Welcome to St. Johns Center for Clinical Research


Clinical trials move medicine forward. Sponsors, such as pharmaceutical companies, governments and foundations fund medical research. Patients who participate in clinical research receive many advantages including treatment at no cost, access to expertise and resources such as expensive tests. Research volunteers shape the future and can have fun while helping others and themselves.

 

As a premier clinical research organization, we have conducted more than 2,500 clinical trials over 20 years and have worldwide recognition for providing patients access to cutting edge medical research. If you have a medical issue and want a research solution, or if you are a healthy volunteer, come visit our center and learn more. One of our experts will be happy to evaluate you.


Shape the Future

Clinical research is a process that gives back. Volunteers generate information that improves future health care outcomes for everyone.

Find relief with new treatments

Volunteers join research to seek relief from affliction and to better understand their conditions with support from our caring team.

Programs Offer Resources or Pay

Study participants receive medical tests, services, counseling and treatment at no charge. These measures may be unavailable to the general public!


We do research in many areas


Statin Intolerance

Statin Intolerance Research Study


We are seeking volunteers for a research study to evaluate an investigational medication for individuals unable to take medications called statins without side effects.
You may be eligible if:

   * You are at least 18 years old
   * You are statin intolerant  
There are additional study requirements to qualify for participation.
Participants who qualify will receive study related medication and medical exams at no cost. Qualified participants will receive compensation for time and travel.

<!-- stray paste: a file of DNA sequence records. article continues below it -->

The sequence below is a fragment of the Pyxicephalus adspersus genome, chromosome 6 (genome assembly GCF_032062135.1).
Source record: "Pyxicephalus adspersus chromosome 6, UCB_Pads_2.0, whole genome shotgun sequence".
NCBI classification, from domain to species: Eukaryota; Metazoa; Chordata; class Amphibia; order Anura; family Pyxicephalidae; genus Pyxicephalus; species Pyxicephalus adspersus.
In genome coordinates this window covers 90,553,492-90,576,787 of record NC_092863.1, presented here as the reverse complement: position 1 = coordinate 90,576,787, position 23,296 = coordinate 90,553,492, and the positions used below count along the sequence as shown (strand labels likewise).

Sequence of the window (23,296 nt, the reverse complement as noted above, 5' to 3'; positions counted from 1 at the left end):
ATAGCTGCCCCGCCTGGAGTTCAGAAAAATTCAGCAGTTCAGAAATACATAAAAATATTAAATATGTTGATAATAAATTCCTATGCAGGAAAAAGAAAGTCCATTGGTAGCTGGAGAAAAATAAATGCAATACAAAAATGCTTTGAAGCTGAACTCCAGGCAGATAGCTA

For more information call:
(904) 209-3173

Overactive Bladder Research

Overactive Bladder Research



We are conducting a clinical research study of an investigational oral medication for women with an Overactive Bladder (OAB). This study is for women ages 18 through 80.
You may be eligible to participate if you have symptoms of OAB including frequency or urgency. 
There are additional criteria to qualify for this study. There is no cost for participation and no health insurance required. Participants who qualify for our study will receive study related medication and medical exams at no cost. Qualified participants will also receive compensation for time and travel.
For more information call
(904) 209-0043
Or sign up to receive a phone call from us!





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Postpartum Depression Research Testimonial
Phase 1 Research Joe's Experience
Phase I Research Terry's Experience

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Lastest Blog Post:


5.7 Million Adults in the US Have Heart Failure

The heart is vital (literally), so it’s important to keep it in tip-top shape! The rest of the body depends on the heart to deliver blood and oxygen to all its cells and organs. If the heart becomes damaged, it can lead to what is known as heart failure. Keeping your heart healthy not only involves proper diet and exercise, but also involves making sure conditions that can cause heart damage are properly managed.

Some conditions that can damage the heart are: 
• cardiomyopathy
• coronary artery disease
• diabetes
• heart attacks
• high blood pressure

During heart failure the heart is unable to pump blood effectively enough to meet the body’s demands. Because the heart cannot fulfill its primary duty, it will try to compensate by enlarging itself, increasing muscle mass or pumping faster. The body can also react by narrowing blood vessels and diverting blood away from less important tissues and organs. As heart failure worsens the compensations and symptoms begin to show.

Common symptoms of heart failure include: shortness of breath, fatigue, coughing, racing heart, excessive tiredness, loss of appetite, and chest pain. Risk factors for developing heart failure include diabetes, poorly controlled high blood pressure, high cholesterol, or family history of heart failure. If you think you might have symptoms of heart failure, it’s important to speak with your doctor as soon as possible.

There are about 5.7 million adults in the United States who have heart failure and it’s the leading cause of death in diabetics. In most cases, heart failure cannot be reversed once diagnosed. However, researchers are continuing to study ways to reverse heart failure as well as new and better ways to treat it. Currently, many of our ENCORE research sites have new heart failure research studies enrolling. If you or someone you know has heart failure, and are interested in participating, call our office to find out more!
 

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